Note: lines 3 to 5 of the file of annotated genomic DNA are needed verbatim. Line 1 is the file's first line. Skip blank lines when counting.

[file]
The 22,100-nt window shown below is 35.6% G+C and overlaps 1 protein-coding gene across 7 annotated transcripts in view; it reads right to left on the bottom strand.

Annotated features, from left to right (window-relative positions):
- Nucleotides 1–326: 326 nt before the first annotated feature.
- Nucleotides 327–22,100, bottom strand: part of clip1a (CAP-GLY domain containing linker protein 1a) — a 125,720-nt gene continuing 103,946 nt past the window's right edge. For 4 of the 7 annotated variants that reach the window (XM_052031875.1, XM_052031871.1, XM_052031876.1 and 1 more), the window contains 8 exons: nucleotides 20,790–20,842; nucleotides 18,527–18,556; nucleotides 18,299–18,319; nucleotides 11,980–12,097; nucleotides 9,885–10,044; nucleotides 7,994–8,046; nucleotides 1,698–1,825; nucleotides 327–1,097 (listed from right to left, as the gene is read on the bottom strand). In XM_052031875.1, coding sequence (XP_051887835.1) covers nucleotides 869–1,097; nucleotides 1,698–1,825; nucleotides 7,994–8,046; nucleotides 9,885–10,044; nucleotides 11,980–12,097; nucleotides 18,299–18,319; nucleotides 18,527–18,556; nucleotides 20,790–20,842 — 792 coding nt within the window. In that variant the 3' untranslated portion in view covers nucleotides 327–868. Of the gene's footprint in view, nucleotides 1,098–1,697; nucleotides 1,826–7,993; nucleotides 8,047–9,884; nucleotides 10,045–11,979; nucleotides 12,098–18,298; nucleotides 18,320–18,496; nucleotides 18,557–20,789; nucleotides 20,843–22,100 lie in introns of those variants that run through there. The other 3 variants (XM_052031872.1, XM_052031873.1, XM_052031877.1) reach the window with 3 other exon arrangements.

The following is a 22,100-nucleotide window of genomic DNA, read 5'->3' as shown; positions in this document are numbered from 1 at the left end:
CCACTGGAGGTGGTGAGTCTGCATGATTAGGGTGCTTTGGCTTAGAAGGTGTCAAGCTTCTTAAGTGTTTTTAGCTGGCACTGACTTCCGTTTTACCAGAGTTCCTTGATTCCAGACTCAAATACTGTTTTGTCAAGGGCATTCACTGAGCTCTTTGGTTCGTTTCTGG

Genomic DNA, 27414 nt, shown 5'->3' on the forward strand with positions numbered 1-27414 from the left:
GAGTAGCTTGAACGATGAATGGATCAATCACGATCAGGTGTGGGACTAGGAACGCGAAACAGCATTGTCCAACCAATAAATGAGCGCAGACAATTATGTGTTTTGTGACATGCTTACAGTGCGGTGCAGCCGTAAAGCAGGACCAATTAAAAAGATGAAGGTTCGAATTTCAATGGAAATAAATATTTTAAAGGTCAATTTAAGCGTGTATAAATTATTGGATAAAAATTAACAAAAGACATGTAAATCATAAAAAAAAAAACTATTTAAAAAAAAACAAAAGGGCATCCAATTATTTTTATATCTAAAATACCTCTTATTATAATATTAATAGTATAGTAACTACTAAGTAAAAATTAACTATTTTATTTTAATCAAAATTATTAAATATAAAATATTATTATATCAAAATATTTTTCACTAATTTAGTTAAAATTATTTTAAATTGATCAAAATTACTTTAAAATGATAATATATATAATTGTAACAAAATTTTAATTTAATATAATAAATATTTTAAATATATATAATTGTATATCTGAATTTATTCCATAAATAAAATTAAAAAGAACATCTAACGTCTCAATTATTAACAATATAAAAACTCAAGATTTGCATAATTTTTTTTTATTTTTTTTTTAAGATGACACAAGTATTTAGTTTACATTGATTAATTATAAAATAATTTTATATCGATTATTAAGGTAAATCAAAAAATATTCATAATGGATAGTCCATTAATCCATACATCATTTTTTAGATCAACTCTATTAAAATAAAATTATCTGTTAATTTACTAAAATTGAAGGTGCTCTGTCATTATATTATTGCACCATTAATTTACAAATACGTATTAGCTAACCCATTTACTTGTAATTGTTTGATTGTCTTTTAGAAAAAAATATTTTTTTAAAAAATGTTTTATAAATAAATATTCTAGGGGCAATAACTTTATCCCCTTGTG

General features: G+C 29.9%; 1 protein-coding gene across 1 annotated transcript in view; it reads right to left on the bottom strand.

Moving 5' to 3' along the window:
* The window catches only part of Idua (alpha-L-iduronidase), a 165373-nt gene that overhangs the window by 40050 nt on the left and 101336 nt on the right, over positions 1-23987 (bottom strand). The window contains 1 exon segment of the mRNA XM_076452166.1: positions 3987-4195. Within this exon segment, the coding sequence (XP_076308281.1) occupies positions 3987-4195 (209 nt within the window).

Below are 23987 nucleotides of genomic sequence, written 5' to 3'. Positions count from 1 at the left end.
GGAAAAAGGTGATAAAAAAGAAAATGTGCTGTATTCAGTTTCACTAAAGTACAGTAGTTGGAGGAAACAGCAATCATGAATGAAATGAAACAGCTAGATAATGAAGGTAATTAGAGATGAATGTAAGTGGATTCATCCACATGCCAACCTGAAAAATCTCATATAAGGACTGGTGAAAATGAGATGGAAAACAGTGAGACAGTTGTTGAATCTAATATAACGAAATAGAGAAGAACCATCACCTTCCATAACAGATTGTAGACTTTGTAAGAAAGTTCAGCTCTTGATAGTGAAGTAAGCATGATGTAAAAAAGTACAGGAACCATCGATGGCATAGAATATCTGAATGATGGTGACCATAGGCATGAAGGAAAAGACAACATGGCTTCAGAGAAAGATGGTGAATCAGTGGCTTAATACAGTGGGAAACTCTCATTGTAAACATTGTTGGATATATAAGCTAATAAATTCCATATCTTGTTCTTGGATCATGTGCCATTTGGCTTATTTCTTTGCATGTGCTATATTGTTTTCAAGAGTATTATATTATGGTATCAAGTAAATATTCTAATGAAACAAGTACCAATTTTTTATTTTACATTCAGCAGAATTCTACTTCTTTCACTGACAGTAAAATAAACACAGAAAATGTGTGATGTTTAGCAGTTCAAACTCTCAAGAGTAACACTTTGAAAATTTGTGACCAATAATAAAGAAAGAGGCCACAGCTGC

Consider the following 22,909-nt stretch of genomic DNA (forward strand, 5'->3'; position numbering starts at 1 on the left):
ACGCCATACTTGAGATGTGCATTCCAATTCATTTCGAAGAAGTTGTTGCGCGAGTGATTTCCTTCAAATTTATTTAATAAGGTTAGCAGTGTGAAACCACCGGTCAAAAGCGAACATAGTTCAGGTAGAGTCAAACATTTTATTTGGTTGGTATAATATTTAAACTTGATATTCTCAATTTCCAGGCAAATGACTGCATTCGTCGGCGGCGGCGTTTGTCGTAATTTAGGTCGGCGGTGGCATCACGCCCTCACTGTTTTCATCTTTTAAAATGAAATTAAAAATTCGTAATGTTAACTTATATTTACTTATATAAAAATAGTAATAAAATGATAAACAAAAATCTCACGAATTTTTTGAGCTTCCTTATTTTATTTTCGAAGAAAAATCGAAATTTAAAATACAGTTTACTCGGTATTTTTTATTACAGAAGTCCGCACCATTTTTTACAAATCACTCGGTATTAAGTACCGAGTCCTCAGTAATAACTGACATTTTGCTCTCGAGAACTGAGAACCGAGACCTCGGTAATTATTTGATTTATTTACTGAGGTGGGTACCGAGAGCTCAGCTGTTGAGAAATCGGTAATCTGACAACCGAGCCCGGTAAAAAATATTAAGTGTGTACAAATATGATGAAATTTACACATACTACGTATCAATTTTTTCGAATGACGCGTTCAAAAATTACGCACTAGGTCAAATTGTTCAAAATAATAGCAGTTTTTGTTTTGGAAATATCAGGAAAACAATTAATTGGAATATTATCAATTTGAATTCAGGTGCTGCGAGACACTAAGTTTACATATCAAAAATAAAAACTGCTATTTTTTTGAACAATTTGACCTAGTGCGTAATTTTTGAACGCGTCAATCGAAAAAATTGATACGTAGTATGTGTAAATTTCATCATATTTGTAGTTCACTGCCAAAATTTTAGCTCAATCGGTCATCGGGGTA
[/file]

- Nucleotides 1–326: 326 nt before the first annotated feature.
- Nucleotides 327–22,100, bottom strand: part of clip1a (CAP-GLY domain containing linker protein 1a) — a 125,720-nt gene continuing 103,946 nt past the window's right edge. For 4 of the 7 annotated variants that reach the window (XM_052031875.1, XM_052031871.1, XM_052031876.1 and 1 more), the window contains 8 exons: nucleotides 20,790–20,842; nucleotides 18,527–18,556; nucleotides 18,299–18,319; nucleotides 11,980–12,097; nucleotides 9,885–10,044; nucleotides 7,994–8,046; nucleotides 1,698–1,825; nucleotides 327–1,097 (listed from right to left, as the gene is read on the bottom strand). In XM_052031875.1, coding sequence (XP_051887835.1) covers nucleotides 869–1,097; nucleotides 1,698–1,825; nucleotides 7,994–8,046; nucleotides 9,885–10,044; nucleotides 11,980–12,097; nucleotides 18,299–18,319; nucleotides 18,527–18,556; nucleotides 20,790–20,842 — 792 coding nt within the window. In that variant the 3' untranslated portion in view covers nucleotides 327–868. Of the gene's footprint in view, nucleotides 1,098–1,697; nucleotides 1,826–7,993; nucleotides 8,047–9,884; nucleotides 10,045–11,979; nucleotides 12,098–18,298; nucleotides 18,320–18,496; nucleotides 18,557–20,789; nucleotides 20,843–22,100 lie in introns of those variants that run through there. The other 3 variants (XM_052031872.1, XM_052031873.1, XM_052031877.1) reach the window with 3 other exon arrangements.

The following is a 22,100-nucleotide window of genomic DNA, read 5'->3' as shown; positions in this document are numbered from 1 at the left end: